With improving employment, strengthened housing starts and a rise in energy investment, the RBC Economic Outlook forecasts that the Canadian gross domestic product (GDP) will grow by two per cent in 2017. In 2018, GDP growth should reach 2.1 per cent, anticipates the report released March 10.

Canadian exports are expected to see a slight increase, while consumer activity is expected to keep supporting growth.

Threat of protectionist trade policies

"Economic conditions, including a pickup in U.S. business investment and modest U.S. export growth, are likely to bolster Canadian exports,” says senior vice-president and chief economist at RBC, Craig Wright. “But the threat of protectionist trade policies has the potential to hurt Canada's small, open economy."

The federal government’s plan to spend on infrastructure over the next year is expected to add about half a percentage point to economic growth in Canada. However, less activity in real-estate could slow growth, with high prices and new legislation cooling some overheated markets.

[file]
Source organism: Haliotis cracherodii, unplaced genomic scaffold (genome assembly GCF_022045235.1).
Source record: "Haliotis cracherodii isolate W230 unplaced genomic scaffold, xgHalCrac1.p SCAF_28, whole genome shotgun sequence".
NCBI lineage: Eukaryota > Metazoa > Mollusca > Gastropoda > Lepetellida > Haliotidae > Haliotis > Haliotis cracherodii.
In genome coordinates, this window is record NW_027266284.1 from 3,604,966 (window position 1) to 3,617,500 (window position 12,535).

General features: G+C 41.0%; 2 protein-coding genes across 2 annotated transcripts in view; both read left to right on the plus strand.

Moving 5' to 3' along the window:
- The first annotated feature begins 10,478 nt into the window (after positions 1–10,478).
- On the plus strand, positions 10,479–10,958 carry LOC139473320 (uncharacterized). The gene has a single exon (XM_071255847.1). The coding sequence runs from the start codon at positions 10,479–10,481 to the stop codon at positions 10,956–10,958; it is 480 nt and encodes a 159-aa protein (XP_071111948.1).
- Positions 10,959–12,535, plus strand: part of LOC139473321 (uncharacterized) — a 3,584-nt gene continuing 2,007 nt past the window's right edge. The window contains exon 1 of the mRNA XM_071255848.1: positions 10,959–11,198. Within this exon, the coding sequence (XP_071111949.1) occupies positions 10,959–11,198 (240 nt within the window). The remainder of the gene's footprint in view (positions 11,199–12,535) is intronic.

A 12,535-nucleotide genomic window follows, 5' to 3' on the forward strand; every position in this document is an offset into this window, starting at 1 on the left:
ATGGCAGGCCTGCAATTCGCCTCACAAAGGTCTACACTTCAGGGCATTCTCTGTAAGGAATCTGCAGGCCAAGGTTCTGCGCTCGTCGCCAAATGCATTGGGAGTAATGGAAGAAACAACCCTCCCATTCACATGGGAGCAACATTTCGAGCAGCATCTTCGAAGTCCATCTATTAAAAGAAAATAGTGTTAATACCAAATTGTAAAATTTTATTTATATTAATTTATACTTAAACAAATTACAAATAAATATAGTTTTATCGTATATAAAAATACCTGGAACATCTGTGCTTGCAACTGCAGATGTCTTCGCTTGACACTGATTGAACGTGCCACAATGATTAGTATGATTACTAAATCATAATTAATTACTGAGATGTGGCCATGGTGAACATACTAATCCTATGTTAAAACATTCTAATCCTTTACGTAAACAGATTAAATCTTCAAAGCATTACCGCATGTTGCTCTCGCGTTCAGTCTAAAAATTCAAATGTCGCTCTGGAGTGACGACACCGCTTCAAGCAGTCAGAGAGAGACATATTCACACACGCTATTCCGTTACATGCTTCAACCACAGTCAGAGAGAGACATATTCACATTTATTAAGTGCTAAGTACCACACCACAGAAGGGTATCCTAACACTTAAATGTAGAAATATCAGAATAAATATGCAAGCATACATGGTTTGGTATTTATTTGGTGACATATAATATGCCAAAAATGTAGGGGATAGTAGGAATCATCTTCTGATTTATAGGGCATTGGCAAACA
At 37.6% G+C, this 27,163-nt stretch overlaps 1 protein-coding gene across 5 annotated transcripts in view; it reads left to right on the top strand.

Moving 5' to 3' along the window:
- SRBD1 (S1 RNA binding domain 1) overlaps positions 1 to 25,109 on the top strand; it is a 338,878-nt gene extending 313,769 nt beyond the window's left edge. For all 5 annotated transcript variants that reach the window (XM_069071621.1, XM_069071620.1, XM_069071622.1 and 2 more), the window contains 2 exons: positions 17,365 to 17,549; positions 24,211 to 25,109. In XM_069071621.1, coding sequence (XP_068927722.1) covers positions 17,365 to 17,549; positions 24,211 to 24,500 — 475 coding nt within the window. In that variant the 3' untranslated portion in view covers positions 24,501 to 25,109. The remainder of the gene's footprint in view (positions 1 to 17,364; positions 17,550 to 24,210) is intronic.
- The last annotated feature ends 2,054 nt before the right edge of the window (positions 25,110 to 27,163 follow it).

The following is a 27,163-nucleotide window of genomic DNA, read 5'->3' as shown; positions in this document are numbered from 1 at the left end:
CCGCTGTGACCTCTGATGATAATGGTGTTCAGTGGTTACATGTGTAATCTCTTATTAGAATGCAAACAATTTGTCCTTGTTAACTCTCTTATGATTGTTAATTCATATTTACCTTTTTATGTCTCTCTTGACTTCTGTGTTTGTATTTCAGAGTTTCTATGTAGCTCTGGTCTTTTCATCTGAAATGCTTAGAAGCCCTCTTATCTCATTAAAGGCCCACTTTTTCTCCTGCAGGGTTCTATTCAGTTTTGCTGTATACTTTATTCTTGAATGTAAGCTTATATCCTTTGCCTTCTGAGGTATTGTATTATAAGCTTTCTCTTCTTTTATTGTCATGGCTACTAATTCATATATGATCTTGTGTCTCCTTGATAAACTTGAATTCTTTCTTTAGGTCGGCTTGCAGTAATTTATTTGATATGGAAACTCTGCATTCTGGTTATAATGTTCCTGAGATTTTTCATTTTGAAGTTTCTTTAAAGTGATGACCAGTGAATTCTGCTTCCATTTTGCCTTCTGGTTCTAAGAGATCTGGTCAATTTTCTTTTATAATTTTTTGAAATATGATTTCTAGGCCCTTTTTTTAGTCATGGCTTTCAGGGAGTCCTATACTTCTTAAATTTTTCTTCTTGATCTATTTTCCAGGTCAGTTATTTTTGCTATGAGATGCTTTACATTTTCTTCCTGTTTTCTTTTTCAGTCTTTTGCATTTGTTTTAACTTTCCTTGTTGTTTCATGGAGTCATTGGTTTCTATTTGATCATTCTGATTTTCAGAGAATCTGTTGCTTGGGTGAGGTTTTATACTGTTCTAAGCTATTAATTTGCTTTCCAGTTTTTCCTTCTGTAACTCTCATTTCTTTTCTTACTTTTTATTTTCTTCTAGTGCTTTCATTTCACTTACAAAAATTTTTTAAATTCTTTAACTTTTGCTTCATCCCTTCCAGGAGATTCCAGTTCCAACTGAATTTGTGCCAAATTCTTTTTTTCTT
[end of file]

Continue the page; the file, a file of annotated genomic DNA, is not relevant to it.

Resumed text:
Dollar is expected to depreciate in value

The Canadian dollar is expected to depreciate in value against the US dollar as the Federal Reserve intends to raise interest rates throughout the year. The Canadian dollar is expected to go down to 72.5 US cents in 2017, but should rise to 75.2 US cents by the end of 2018, RBC anticipates.

For the provinces, general growth is expected, particularly for Ontario with a growth rate of 2.5 per cent. Alberta and Saskatchewan will see growth after two years of decline. The Maritime provinces are expected to see modest growth. However, a decline is anticipated for Newfoundland and Labrador (-3.6 per cent).